#5 – Thurl Bailey (1983-1992)
Bailey would swoop in “like a big bird” off the break, as Hot Rod used to say, and finger-role the ball in off the glass on the finish – he really did look like he was gliding some times. Long and lanky, he played as much 3 as he did 4 with the Jazz but we’re calling the 6’11” NC-Stater a power forward today. Slight, with an odd array of shots, Bailey did most of his work coming off the bench and was one of the leagues premier 6th men. T’s offensive game was better than Favors’ (#7 on our list) and his length allowed him as many blocks as D-Fav . Although he played his best years with Malone and Stockton, he could carry the Jazz offensively if called on. I remember a game at Denver in 88 – Big T was going basket for basket with the prolific scorer Alex English. Back and forth they went –neither could be stopped it seemed. Bailey prevailed, scoring 41, as did the Jazz. Bailey won that night and he won a lot with the Jazz. He was a major part of the Jazz as they rose to and through the playoffs in the late 80’s and early 90’s. And he gets extra points for the singing voice – the man has pipes.
#4 Paul Millsap (2006-2013)
Millsap led the NCAA in rebounding before being drafted in 2006, second round, by the Jazz. The rebound-champ tag was repeated ad nauseam during Millsap’s first several years with Utah – it was almost as bad as learning, over and over and over again, that Matt Harping played football in high school. But it was clear from the beginning that Millsap was more than a rebounder. The departure of Carlos Boozer in 2010 gave Millsap the starter’s spot and he flourished. In his final three years with the Jazz he averaged nearly 17 points and 8 rebounds per game. Such numbers these days make you an All Star if you play in the Eastern Conference – Millsap has made the last two All Star teams as an Atlanta Hawk but he never sniffed it with the Jazz despite similar stats. We here at LTR always found Millsap to be a bit of a grumpy elf. And, as far as we know, the man can’t sing a lick. Notwithstanding, the undersized but talented forward fits nicely here at #4.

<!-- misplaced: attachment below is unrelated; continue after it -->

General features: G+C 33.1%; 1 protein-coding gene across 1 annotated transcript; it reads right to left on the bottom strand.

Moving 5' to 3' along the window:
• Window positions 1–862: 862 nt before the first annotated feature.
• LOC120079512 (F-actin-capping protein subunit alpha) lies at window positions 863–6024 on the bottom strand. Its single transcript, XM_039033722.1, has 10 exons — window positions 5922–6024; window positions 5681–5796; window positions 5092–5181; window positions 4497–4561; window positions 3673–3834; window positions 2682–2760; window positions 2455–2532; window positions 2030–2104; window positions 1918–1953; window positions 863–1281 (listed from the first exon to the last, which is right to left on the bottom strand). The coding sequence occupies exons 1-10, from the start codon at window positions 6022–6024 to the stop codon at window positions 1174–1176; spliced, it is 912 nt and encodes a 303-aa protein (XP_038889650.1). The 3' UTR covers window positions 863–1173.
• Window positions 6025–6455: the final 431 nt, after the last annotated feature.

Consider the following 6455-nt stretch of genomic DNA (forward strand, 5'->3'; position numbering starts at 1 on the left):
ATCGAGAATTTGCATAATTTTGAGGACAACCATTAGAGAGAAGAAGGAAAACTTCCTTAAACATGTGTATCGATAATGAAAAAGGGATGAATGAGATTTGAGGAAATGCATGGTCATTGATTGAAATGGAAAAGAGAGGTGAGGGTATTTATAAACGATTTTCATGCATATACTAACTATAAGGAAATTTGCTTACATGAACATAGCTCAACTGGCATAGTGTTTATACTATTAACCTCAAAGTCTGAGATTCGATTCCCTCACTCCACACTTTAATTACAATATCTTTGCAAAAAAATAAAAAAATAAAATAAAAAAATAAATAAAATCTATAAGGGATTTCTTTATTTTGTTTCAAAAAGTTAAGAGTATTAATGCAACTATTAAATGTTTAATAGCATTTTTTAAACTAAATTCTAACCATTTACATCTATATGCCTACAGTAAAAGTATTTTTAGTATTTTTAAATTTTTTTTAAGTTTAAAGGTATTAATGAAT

# 3 Carlos Boozer (2004-2010)
We know… we know. Jazz Fan can’t stand this guy. And we agree with part of the argument – Boozer’s game always seemed somewhat disingenuous. And yet, the and-one-screaming power forward could play – at least on one side of the court. Boozer had his best years while playing for the Jazz, and from 2005-11 was considered one of the top power forwards in the league. Averaging nearly 22 points and 11 rebounds per game during that that time, Boozer made two All-Star teams and the 2008 USA Olympic Team. Boozer’s PER of 24 – in 2006-2007comes in as the highest of any of the players on the list so far. The Jazz won 51 games that season and it looked, with a young Deron Williams feeding Booze, that the Jazz might make a run once again. Things seemed to slowly go south, however, after that acme. The concept of “there is no I in team” was a foreign idea to Booze it seemed. He was not motivated much to defend and was labeled soft for his frequent debilitating mystery injuries – remember the hammy? Still, he was a great offensive forward, with stats, on that end of the court, eclipsed in Jazz history by only one man.